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Metropolitan Iron and Land Company
Norrie Mine No. 8 Shaft Cave-in

Ironwood, Gogebic County, Michigan
September 29, 1892
No Killed - 10

Note: This disaster was discovered in the MSHA Fatality Archive Database, however, it is currently not included in the CDC/NIOSH mine disaster list.

Successful Rescue

Abraham Thompson was rescued alive from the fated Norrie mine at 10 a.m., a day later.  He was uninjured but was so fearfully scared by his — thirty hour — imprisonment that he could scarcely speak.  He was in a "room" by himself and didn't know where the other ten men were.

From the News Archives:
(news links open in a separate window)

Under Fallen Rock
A Terrible Disaster in the Norrie Mine, in Michigan

The Republican, Wauseon, Ohio
October 7, 1892

Ishpeming, Mich., Sept 30. -- At 5 o'clock Thursday morning eleven men were buried under an enormous fall of rock in No. 8 shaft of the Norrie mine, which employs 2,000 workmen.

An investigation of the ground showed that an immense amount of rock had fallen into the slope where the unfortunates were working.

The Norrie mine is operated by the Metropolitan Iron & Land Company, with head offices at Milwaukee. The mine was first wrought in 1885, when in entered the shipping list with 15,000 tons. In 1890 it reached the enormous output of 900,000 tons, and this year it will exceed the million mark. The mine has been operated on the safest possible lines and it is looked upon by miners as the safest large mine to work in the Lake Superior district.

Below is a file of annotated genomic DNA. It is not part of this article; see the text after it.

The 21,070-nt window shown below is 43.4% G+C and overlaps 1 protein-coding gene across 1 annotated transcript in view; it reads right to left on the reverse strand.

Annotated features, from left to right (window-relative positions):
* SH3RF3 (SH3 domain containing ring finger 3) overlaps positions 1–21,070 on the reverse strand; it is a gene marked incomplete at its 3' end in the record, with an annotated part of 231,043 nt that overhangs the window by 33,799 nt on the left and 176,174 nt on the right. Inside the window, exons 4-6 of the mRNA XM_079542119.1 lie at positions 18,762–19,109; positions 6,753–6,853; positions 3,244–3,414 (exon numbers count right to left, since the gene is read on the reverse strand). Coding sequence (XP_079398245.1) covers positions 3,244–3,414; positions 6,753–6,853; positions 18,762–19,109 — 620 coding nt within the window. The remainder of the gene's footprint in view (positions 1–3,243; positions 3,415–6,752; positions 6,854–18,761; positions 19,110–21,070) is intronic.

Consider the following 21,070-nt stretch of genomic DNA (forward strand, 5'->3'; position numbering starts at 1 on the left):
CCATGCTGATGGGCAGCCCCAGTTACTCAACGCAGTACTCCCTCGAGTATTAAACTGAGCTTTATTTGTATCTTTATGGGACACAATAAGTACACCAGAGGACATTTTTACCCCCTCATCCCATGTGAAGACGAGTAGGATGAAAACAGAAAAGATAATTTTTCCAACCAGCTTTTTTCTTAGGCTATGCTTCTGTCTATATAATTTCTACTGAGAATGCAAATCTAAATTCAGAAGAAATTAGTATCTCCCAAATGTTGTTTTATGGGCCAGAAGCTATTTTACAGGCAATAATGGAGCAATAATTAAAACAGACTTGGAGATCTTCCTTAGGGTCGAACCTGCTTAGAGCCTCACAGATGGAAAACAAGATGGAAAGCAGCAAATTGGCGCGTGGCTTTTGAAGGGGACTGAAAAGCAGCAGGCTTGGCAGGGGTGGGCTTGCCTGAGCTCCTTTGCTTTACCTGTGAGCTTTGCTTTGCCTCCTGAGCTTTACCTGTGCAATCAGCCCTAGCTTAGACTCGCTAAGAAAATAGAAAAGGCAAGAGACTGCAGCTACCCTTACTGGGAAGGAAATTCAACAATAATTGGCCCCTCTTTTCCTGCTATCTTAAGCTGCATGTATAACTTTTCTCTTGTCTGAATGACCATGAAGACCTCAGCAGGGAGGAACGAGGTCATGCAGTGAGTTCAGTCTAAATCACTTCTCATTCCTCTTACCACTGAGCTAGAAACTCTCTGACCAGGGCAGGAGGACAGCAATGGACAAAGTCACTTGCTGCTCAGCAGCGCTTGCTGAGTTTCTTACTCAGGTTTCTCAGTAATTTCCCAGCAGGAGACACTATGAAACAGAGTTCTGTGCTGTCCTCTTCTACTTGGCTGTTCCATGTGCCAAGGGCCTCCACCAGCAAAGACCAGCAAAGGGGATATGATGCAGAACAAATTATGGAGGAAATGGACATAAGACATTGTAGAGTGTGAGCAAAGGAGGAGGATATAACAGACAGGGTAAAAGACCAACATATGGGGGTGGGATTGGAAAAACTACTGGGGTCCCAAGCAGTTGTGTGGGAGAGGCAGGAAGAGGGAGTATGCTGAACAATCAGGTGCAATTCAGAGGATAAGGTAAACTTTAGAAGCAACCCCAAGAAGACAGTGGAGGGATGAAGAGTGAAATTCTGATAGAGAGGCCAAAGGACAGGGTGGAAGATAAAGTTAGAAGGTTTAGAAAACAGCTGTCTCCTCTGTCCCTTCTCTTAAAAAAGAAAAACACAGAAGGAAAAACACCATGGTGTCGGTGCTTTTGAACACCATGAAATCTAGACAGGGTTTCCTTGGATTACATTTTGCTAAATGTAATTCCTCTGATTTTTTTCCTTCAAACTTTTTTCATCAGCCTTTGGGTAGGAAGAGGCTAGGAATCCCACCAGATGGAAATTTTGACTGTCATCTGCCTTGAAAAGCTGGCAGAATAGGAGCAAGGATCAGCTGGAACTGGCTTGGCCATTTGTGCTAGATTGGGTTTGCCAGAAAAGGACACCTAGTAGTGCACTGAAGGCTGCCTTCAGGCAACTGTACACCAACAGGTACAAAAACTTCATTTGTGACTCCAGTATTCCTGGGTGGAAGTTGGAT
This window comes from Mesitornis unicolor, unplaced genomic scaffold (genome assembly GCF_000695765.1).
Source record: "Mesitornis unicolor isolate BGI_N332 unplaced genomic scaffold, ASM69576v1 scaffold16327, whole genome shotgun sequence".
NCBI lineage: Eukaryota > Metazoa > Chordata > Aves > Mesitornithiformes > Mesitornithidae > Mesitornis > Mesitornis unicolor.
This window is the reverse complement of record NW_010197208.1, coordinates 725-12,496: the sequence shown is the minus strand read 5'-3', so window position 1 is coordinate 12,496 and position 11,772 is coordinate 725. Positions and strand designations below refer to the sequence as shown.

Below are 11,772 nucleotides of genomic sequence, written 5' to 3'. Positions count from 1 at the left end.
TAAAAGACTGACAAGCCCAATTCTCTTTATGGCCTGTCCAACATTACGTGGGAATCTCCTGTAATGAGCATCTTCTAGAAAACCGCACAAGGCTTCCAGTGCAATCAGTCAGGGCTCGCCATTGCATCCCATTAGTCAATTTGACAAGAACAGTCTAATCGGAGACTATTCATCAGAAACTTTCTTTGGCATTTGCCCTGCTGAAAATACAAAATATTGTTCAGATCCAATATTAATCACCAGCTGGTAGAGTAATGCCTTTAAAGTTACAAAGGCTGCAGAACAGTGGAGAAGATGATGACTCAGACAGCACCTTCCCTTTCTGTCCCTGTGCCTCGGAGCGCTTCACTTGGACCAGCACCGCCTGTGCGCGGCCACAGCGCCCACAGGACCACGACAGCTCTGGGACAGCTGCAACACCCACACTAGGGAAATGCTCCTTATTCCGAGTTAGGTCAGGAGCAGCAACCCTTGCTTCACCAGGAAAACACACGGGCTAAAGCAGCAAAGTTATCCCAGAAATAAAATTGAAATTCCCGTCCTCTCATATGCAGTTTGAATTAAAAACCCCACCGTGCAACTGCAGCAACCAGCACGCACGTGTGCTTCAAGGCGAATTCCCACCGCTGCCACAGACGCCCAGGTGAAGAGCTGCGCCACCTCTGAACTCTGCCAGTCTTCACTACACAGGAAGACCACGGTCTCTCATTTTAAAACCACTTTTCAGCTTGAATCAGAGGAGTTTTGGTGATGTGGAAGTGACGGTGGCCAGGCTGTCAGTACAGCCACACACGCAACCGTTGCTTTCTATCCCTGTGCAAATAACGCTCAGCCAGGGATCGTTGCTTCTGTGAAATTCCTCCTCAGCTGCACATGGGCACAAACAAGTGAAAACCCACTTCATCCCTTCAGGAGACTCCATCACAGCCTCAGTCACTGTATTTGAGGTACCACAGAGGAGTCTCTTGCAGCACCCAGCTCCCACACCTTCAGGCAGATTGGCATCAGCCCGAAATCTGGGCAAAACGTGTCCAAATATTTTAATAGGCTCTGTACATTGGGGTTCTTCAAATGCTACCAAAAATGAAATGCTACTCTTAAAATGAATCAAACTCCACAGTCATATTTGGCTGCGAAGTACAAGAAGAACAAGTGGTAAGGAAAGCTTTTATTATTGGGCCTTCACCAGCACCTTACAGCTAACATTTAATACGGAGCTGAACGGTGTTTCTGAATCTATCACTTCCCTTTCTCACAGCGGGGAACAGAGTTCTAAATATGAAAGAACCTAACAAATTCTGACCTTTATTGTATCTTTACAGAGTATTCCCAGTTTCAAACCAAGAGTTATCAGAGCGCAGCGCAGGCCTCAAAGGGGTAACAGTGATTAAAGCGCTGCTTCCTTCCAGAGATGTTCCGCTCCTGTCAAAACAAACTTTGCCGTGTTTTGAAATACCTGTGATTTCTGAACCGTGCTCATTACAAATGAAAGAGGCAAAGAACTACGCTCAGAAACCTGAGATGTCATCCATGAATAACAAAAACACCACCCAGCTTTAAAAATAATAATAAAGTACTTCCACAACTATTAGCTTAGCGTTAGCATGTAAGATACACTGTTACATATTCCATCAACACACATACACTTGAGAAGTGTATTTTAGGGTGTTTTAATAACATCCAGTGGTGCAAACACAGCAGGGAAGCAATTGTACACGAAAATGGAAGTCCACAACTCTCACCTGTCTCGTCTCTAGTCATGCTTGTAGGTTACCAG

Following is a correct list of the missing men:
  • Frank Dausham, miner
  • Samuel Dausham, miner
  • John Johnson, miner
  • Simon Veclein, timberman
  • John Bloomquist, timberman
  • Herman Erickson, timberman
  • Jacob Sundquist, timberman
  • Matt Mother, trammer
  • John Hermannson, trammer
  • Michael Downs, skip tender

One Man Rescued
Abraham Thompson Taken From the Caved In Mine Near Ishpeming, Michigan

The Ottawa Daily Republic, Ottawa, Kansas
October 1, 1892

Ishpeming, Mich., Oct 1. -- A dispatch from Ironwood says that one man, a miner named Abraham Thompson, was rescued alive from the fated Norris mine.

He was uninjured but was so fearfully scared by his thirty hour imprisonment that he could scarcely speak. He was in a room by himself and did not know where the other ten men were.

It was feared they were in another "room" and that all perished, carried down to destruction by the enormous fall of rock and ore. If so, even their bodies will never be found. A drift forty feet long, through rock and ore, has already been driven by the rescuing party.

The men working in this party are themselves in great danger; the ground in which they are working is likely to start to run at any time, overwhelming them as well as the unfortunate ten whose life or death is now a matter of conjecture.

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